Friday, January 20, 2006

Cell Phone Records Available For Sale Spells Danger for Domestic Violence Victims

Reports of websites that sell records of cell phone calls have been in the press for months, prompting action this week by lawmakers and the Federal Communications Commission. While many have heard about this situation, you may not have considered how this may impact victims of domestic violence or stalking.

Numerous websites have been advertising that they can provide records of incoming and outgoing cell phone calls--for less than $100, in some cases. That kind of information is often used by law enforcement agencies in their investigations. However, stalkers or abusive spouses could exploit the online availability of such data. In addition, some of these brokers will provide information locating those phone calls within 500 – 1000 feet. In cases of victims of domestic violence – this information could be deadly.

Employers that have domestic violence programs and are assisting employees should be aware of this situation when counseling employees about using wireless phones as part of safety planning. Using wireless phones for 911 calls is life-saving, but it is important to caution domestic violence victims regarding the potential for their wireless phone records and phone call locations to be tracked.

Verizon Wireless and Cingular Wireless have both requested court orders against data brokers accused of obtaining the records through fraud. In addition, Verizon Wireless Call Center team members go through special training to detect such fraud. The Federal Communications Commission's enforcement bureau this week also said it's looking into companies that obtain telephone records without the customer's approval or knowledge. In addition, lawmakers on federal and state levels are introducing legislation to criminalize such activity, and several states are launching investigations into how the companies have obtained the records.

In the meantime, use caution.

Friday, January 13, 2006

New Wisconsin Law Defines Predominant Aggressor

Wisconsin Governor Jim Doyle signed a new law January 5th intended to prevent the arrest of victims of domestic violence. The law, which is expected to go into effect April 1, directs police to arrest the predominant aggressor in a dispute, not someone who has lashed out in self-defense. It fine tunes an act that took effect in April 1989 that made an arrest mandatory in domestic violence cases.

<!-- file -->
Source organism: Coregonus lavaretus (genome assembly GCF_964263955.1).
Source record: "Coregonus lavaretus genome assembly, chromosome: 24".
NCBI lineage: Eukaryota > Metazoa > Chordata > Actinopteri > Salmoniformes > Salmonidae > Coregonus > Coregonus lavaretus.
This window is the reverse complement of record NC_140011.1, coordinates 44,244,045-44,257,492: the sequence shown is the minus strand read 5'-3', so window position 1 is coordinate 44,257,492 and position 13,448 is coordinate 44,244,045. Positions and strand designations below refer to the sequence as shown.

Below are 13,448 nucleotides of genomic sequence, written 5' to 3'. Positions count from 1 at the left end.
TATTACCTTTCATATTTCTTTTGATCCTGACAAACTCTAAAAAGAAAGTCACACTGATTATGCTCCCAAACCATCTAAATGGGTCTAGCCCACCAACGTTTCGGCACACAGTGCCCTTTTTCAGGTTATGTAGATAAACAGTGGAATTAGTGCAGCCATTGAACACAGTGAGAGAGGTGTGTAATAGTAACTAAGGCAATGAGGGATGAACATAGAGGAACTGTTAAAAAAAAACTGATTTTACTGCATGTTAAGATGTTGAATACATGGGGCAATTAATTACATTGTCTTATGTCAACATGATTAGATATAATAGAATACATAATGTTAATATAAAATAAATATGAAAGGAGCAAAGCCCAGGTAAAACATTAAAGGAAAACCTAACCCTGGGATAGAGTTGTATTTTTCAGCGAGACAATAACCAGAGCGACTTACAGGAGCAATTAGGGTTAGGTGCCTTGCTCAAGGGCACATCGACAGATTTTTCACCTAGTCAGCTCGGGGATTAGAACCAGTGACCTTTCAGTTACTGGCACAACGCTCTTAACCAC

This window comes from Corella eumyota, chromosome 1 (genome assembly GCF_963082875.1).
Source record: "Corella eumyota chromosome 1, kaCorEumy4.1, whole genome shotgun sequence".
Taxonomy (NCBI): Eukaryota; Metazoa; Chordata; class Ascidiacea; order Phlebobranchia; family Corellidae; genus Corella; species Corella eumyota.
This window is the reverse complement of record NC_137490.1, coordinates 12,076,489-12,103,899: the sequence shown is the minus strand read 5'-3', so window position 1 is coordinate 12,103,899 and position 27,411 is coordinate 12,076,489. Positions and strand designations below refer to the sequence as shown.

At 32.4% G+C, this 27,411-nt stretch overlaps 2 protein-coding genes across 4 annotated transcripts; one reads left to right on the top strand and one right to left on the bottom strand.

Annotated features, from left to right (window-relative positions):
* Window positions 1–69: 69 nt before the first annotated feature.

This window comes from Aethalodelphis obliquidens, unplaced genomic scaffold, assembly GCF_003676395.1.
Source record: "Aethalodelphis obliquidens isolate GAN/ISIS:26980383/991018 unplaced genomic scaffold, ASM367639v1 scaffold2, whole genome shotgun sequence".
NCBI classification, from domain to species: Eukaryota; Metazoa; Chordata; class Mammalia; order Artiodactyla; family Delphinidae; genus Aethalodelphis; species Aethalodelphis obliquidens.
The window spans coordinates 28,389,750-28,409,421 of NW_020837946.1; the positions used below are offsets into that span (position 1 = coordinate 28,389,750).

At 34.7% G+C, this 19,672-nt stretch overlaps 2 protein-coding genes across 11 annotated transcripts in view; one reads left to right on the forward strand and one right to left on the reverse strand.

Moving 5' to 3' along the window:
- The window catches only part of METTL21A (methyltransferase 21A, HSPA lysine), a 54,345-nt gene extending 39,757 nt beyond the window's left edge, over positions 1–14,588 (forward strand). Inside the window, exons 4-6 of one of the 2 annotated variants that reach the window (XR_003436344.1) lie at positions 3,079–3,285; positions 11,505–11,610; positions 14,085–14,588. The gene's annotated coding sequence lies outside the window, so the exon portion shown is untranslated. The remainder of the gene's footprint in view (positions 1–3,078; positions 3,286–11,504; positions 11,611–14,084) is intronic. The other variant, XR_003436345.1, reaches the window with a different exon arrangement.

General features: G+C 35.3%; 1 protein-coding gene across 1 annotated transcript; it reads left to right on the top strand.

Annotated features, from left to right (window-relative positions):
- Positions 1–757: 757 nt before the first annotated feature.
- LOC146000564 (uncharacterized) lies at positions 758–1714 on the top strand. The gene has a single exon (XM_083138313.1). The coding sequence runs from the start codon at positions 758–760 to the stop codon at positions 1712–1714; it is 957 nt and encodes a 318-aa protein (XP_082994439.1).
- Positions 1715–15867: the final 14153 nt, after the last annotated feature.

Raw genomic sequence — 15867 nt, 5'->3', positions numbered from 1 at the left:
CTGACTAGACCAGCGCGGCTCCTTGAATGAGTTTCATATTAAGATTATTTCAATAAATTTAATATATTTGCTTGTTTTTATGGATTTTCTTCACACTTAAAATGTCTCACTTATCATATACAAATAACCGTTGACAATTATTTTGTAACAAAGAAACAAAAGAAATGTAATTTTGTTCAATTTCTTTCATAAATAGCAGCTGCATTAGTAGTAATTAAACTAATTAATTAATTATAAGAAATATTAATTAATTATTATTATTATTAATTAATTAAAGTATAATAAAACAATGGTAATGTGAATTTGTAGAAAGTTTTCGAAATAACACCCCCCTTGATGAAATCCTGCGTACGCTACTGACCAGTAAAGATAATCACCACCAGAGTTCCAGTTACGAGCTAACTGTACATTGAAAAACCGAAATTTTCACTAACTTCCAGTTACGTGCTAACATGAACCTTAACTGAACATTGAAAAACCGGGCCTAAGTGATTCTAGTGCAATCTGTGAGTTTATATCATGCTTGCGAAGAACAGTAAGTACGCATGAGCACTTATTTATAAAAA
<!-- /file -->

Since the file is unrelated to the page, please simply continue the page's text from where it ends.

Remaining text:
Patti Seger, executive director of the Wisconsin Coalition Against Domestic Violence, said the bill would help prevent victims from being arrested unjustly. "The impact of the arrest alone is stunning," she said. "There's a financial cost, but there's a huge psychological, emotional toll that that takes on a victim."

The new law replaces the term "primary aggressor" with "predominant aggressor" to identify the most significant attacker, not just who hit first. It also urges officers not to arrest anyone else in a dispute and hold the suspect until the person posts bail or appears before a judge.

Sen. Ron Brown, R-Eau Claire, who cosponsored the bill, said the law will likely help police determine who should be arrested. According to the latest state Justice Department data available, nearly 4 percent, or 641 incidents, resulted in multiple arrests or charges in 17,827 domestic disputes across the state of Wisconsin in 2003.

The law also sets out more criteria for police to consider when determining who to arrest, including:

- the history of domestic abuse between the parties,
- witness statements,
- the relative degree of injury to the parties,
- the extent to which a party appears to fear another,
- whether someone is making threats about future harm,
- whether someone acted to defend himself or herself or another

The bill is AB 436.

Friday, January 06, 2006

VAWA Reauthorization Includes National Resource Center on Workplace Responses to Assist Victims of Domestic and Sexual Violence

On January 5, President Bush signed into law H.R. 3402, the Department of Justice Appropriations Authorization Act, which includes re-authorization of the Violence Against Women Act (VAWA). Information about H.R. 3402 is available at .

The VAWA re-authorization includes a national resource center on workplace responses to assist victims of domestic and sexual violence. What does this mean? The legislation indicates that: “The Attorney General, acting through the Director of the Office on Violence Against Women, may award a grant to an eligible nonprofit nongovernmental entity or tribal organization, in order to provide for the establishment and operation of a national resource center on workplace responses to assist victims of domestic and sexual violence.” The resource center would provide information and assistance to employers and labor organizations to aid in their efforts to develop and implement responses to such violence.